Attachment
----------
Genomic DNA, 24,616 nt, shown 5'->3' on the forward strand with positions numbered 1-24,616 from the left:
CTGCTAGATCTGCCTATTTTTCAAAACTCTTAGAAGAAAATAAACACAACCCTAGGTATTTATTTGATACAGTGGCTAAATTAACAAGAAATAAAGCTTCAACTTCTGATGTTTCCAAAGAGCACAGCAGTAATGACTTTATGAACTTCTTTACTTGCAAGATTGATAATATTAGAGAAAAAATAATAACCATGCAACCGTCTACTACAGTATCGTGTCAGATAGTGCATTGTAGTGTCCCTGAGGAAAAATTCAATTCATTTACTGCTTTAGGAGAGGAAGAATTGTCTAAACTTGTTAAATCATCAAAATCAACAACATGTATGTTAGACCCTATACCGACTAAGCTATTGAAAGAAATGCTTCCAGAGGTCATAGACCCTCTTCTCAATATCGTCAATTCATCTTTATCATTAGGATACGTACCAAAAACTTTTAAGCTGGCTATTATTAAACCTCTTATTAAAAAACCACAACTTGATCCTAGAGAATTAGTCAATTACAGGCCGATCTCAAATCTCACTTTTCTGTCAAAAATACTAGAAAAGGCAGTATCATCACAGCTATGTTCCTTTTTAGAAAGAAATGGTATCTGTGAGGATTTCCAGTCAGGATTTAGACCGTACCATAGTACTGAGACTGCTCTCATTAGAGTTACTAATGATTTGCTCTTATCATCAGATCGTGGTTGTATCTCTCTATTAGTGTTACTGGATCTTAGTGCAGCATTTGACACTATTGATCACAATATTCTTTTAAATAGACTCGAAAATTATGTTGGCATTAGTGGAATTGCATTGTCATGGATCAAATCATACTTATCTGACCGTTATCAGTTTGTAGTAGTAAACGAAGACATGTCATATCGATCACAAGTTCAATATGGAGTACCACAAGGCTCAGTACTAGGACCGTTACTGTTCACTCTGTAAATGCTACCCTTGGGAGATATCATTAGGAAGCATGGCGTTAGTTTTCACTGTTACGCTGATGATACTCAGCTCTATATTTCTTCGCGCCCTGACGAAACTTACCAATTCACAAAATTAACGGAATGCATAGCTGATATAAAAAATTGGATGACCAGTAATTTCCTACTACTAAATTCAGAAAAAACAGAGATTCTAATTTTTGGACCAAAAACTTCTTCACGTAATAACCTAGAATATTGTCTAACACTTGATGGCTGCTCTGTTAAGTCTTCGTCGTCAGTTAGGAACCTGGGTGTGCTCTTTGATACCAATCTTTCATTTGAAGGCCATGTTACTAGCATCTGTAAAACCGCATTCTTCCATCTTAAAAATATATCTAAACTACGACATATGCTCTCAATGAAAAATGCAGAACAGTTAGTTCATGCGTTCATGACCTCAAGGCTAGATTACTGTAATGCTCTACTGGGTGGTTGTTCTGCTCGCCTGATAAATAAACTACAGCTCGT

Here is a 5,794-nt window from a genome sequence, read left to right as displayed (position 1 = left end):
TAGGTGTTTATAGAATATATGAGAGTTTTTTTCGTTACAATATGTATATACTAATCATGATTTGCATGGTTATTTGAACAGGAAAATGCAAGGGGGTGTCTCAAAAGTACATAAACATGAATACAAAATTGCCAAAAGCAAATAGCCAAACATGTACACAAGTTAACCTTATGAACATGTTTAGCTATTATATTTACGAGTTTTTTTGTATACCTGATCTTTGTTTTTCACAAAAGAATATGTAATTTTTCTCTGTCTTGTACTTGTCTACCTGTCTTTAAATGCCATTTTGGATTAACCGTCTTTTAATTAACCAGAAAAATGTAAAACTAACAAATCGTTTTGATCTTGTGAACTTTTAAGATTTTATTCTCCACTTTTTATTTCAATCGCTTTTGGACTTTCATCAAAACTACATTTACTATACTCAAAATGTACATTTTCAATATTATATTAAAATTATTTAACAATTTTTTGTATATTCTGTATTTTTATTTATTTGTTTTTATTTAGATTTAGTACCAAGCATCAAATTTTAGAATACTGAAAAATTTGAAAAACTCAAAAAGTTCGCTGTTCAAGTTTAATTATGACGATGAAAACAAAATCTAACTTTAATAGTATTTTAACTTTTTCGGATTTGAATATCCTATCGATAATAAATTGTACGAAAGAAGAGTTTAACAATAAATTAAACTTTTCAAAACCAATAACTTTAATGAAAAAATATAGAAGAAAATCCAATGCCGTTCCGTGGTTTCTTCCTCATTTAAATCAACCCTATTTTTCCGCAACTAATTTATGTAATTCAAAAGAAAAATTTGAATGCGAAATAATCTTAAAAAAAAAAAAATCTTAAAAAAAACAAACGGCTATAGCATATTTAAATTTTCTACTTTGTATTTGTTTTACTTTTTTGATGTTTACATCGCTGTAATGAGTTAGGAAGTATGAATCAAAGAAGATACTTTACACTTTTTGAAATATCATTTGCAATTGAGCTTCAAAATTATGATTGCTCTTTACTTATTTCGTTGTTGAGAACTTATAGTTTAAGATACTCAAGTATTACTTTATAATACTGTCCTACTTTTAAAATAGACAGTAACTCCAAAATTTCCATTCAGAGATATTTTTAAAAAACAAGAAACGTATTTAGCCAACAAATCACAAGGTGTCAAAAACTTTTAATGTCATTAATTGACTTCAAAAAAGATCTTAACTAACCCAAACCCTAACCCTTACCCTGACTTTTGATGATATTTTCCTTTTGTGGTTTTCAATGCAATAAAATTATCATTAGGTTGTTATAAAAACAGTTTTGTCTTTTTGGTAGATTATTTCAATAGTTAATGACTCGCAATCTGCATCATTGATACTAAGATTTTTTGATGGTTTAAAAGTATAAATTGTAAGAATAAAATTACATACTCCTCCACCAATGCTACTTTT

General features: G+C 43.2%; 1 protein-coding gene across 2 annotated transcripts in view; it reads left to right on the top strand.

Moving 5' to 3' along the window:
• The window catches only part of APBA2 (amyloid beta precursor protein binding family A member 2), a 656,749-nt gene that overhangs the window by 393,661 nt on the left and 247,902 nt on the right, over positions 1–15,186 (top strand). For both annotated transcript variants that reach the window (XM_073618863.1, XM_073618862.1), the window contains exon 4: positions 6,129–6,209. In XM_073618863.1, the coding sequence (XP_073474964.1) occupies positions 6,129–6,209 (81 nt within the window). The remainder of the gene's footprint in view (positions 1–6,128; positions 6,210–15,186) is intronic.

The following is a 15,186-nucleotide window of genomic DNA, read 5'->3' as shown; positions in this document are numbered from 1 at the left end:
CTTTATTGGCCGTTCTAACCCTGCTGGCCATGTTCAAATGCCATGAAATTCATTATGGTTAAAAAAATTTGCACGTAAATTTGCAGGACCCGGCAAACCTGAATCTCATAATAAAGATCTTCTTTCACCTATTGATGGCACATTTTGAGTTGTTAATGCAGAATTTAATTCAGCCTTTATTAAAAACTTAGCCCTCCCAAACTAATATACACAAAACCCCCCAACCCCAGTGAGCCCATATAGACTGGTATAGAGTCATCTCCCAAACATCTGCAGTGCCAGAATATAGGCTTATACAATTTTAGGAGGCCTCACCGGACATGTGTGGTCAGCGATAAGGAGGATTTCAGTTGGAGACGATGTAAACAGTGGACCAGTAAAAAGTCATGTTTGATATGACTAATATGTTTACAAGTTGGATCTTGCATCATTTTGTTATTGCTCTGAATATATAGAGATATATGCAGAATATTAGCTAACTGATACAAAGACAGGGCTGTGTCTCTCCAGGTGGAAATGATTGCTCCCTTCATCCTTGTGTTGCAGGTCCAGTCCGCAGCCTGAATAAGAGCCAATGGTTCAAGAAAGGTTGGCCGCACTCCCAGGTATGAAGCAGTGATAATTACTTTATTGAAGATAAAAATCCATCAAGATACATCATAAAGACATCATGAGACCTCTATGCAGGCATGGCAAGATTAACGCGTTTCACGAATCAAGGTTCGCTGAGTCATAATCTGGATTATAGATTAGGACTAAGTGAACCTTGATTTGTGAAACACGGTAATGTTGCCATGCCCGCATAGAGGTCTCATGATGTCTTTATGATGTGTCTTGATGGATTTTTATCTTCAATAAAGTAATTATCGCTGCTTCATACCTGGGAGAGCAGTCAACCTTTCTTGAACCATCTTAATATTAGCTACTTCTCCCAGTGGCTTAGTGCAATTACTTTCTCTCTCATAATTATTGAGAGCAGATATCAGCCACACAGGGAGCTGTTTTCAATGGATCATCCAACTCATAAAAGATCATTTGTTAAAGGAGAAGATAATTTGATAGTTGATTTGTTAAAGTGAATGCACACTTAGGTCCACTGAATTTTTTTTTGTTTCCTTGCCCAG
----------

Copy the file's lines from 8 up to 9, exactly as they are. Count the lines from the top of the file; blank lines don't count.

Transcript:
The following is a 15,186-nucleotide window of genomic DNA, read 5'->3' as shown; positions in this document are numbered from 1 at the left end:
CTTTATTGGCCGTTCTAACCCTGCTGGCCATGTTCAAATGCCATGAAATTCATTATGGTTAAAAAAATTTGCACGTAAATTTGCAGGACCCGGCAAACCTGAATCTCATAATAAAGATCTTCTTTCACCTATTGATGGCACATTTTGAGTTGTTAATGCAGAATTTAATTCAGCCTTTATTAAAAACTTAGCCCTCCCAAACTAATATACACAAAACCCCCCAACCCCAGTGAGCCCATATAGACTGGTATAGAGTCATCTCCCAAACATCTGCAGTGCCAGAATATAGGCTTATACAATTTTAGGAGGCCTCACCGGACATGTGTGGTCAGCGATAAGGAGGATTTCAGTTGGAGACGATGTAAACAGTGGACCAGTAAAAAGTCATGTTTGATATGACTAATATGTTTACAAGTTGGATCTTGCATCATTTTGTTATTGCTCTGAATATATAGAGATATATGCAGAATATTAGCTAACTGATACAAAGACAGGGCTGTGTCTCTCCAGGTGGAAATGATTGCTCCCTTCATCCTTGTGTTGCAGGTCCAGTCCGCAGCCTGAATAAGAGCCAATGGTTCAAGAAAGGTTGGCCGCACTCCCAGGTATGAAGCAGTGATAATTACTTTATTGAAGATAAAAATCCATCAAGATACATCATAAAGACATCATGAGACCTCTATGCAGGCATGGCAAGATTAACGCGTTTCACGAATCAAGGTTCGCTGAGTCATAATCTGGATTATAGATTAGGACTAAGTGAACCTTGATTTGTGAAACACGGTAATGTTGCCATGCCCGCATAGAGGTCTCATGATGTCTTTATGATGTGTCTTGATGGATTTTTATCTTCAATAAAGTAATTATCGCTGCTTCATACCTGGGAGAGCAGTCAACCTTTCTTGAACCATCTTAATATTAGCTACTTCTCCCAGTGGCTTAGTGCAATTACTTTCTCTCTCATAATTATTGAGAGCAGATATCAGCCACACAGGGAGCTGTTTTCAATGGATCATCCAACTCATAAAAGATCATTTGTTAAAGGAGAAGATAATTTGATAGTTGATTTGTTAAAGTGAATGCACACTTAGGTCCACTGAATTTTTTTTTGTTTCCTTGCCCAG